Before leaving for college, I had one last visit with my endocrinologist from back home. His parting words of advice to me were, “Now, if you remember anything about taking care of yourself in college, remember this: Hard alcohol will drop your blood sugar, drinks like beer will make it go up, and then you will drop.” I had never experienced alcohol before then; it was foreign and a little bit scary. This was mostly because my parents had always strongly advised against it. I don’t blame them for trying to condition me to stay away from it; if you aren’t careful, things can take a turn for the worst. Still, it is something that most all of us fellow type 1’s will try at one point in our lives. College just happens to be a time where most of the activities that happen revolve around alcohol. The thing to remember is that we can do anything and everything we want and diabetes will never stop us. Just keep in mind that in situations like this, taking extra precautions and experimenting within reason are very small prices to pay.
I decided that I would try a little bit at a time with different drinks, to see what effect they would have on me. The thing to keep in mind about alcohol is that it is pretty unpredictable. It can vary in outcomes based on many different factors. The most concerning part about drinking for people with type 1 diabetes are the overnight lows. Though I’ve had my fair share of miscalculations and faults, I always try to err on the side of caution. There is a list of tricks that I have up my sleeve to help me be prepared. So, in order to make sure that you are as safe as possible, it’s important to keep a few things in mind.
Here are some things that have worked for me as a person who is on insulin shots (multiple daily injections):
- Different liquors have different sugar content, and every individual person will have different reactions to it. Stick to one or two shots of alcohol that don’t have carbs or added sugar. In regards to mixed drinks, I have found it is it is best to stay away from sugary drinks like mojitos, since there are a lot more factors involved. Opting for diet soda instead of regular when mixing alcohol has been the safest way to go.
- That being said, if you drink hard alcohol (like vodka) at night, make sure to set a few alarms sporadically throughout the time you will be sleeping. You are likely to go low, so it is best if you catch it early.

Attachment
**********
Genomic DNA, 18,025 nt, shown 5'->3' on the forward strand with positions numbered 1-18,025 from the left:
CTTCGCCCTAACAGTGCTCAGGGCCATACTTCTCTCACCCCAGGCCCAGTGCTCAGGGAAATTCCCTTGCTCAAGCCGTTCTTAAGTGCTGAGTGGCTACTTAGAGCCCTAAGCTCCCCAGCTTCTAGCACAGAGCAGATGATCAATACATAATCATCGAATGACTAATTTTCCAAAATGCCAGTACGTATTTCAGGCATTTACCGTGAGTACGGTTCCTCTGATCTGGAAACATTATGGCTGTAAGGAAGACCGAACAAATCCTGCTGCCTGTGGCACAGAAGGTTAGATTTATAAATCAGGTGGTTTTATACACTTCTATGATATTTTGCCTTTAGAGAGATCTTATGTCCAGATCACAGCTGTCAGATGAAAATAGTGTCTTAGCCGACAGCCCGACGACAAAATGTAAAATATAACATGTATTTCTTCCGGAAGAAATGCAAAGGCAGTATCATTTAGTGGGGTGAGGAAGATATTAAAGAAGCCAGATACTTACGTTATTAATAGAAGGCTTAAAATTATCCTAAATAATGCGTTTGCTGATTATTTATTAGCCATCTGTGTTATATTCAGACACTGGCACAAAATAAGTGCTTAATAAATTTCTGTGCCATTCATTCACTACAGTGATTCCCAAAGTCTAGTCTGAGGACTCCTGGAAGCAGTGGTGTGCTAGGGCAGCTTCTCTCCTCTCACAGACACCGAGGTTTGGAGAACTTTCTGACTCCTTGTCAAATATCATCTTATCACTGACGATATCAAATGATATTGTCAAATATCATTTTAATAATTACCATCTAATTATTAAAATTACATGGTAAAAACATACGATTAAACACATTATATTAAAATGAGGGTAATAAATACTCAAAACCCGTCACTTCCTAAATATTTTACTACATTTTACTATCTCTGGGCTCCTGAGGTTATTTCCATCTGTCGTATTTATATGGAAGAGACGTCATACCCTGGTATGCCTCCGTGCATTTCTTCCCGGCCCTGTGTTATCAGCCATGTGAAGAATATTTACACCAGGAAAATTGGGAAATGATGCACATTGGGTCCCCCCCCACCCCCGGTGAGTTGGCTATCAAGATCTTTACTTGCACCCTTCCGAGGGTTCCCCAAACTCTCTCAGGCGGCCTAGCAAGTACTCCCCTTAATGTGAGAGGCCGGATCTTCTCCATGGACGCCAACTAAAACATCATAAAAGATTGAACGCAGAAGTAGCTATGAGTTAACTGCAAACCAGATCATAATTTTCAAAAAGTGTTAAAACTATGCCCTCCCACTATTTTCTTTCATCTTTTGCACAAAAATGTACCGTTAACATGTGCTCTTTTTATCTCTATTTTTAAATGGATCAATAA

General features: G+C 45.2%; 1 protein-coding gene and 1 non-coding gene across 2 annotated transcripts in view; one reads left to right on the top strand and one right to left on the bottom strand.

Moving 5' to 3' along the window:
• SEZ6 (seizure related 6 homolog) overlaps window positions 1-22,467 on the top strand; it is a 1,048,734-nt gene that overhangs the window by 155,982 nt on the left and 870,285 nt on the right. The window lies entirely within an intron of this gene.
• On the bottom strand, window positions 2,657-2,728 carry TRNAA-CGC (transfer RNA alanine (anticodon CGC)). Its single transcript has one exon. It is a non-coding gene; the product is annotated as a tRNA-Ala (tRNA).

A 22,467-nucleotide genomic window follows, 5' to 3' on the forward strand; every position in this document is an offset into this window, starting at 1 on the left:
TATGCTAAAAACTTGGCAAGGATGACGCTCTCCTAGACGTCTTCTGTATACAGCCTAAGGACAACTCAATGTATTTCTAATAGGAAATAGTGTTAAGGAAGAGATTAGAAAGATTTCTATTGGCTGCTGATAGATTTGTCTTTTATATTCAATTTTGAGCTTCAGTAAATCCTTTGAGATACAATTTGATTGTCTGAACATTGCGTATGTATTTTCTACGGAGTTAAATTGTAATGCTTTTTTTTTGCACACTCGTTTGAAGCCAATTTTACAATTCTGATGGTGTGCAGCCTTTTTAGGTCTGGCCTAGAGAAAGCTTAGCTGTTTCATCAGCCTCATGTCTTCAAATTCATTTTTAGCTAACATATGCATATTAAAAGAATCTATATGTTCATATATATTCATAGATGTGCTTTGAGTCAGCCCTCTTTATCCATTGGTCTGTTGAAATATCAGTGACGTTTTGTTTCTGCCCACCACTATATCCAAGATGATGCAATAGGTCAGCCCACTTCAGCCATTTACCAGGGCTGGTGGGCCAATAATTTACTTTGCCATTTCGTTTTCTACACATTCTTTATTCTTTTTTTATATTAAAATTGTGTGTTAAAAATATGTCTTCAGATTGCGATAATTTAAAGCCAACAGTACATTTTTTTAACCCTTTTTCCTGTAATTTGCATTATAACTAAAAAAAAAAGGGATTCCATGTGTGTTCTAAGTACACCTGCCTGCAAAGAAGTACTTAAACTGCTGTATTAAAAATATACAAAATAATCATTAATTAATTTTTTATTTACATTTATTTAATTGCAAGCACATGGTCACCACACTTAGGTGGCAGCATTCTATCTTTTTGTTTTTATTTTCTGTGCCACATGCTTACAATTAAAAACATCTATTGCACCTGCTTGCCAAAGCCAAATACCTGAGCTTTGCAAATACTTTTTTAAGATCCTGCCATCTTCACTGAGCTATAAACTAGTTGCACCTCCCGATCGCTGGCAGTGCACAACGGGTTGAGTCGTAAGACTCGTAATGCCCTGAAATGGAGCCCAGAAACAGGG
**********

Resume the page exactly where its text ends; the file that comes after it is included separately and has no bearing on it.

- It is important that the people around you are educated on diabetes and drinking. Make sure you stay with a sober friend/roommate who knows how to take care of you; however, since that is not always a possibility, setting a few alarms throughout the night is the next best thing. Setting alarms after a night of drinking any type of alcohol is a good idea, especially if you have more than a few drinks. For instance, if I am to only have a couple beers/drinks, I will most likely not set an alarm, particularly if I have eaten correctly and watched my BG closely throughout the night. These measures seem tedious, but if you are ever in a predicament where you are not able to take care of yourself, they can save your life!
- It is always a good idea to eat something before you drink. I found it helpful to eat dinner and then a snack thirty minutes prior to drinking (usually a banana and some peanut butter to stabilize me). I tend to correct for food/BGs a little bit differently if I am planning on drinking. This works for me, but it might be different for you. The best thing to do is to experiment on a small scale, first.
- If you have a CGM (continuous glucose monitor), wear it! They come in handy, particularly when you are drinking! You can get an idea of where your BG is going at all times. It might be a good idea to have a trusted sober friend keep an eye on it while you are out, too.
- Also, remember to wear your Medic-Alert bracelet whenever you go out, because you never know when a time might come when you are unable to advocate for yourself if your friends aren’t nearby.
Remember that college is supposed to be fun, and you should never feel stressed out in situations like these. It’s easy to feel like a burden or embarrassed because of the extra things you have to do to compensate for having diabetes, but the people around you should be more than willing to help you out. Making sure that you are safe is never too much to ask. Cheers!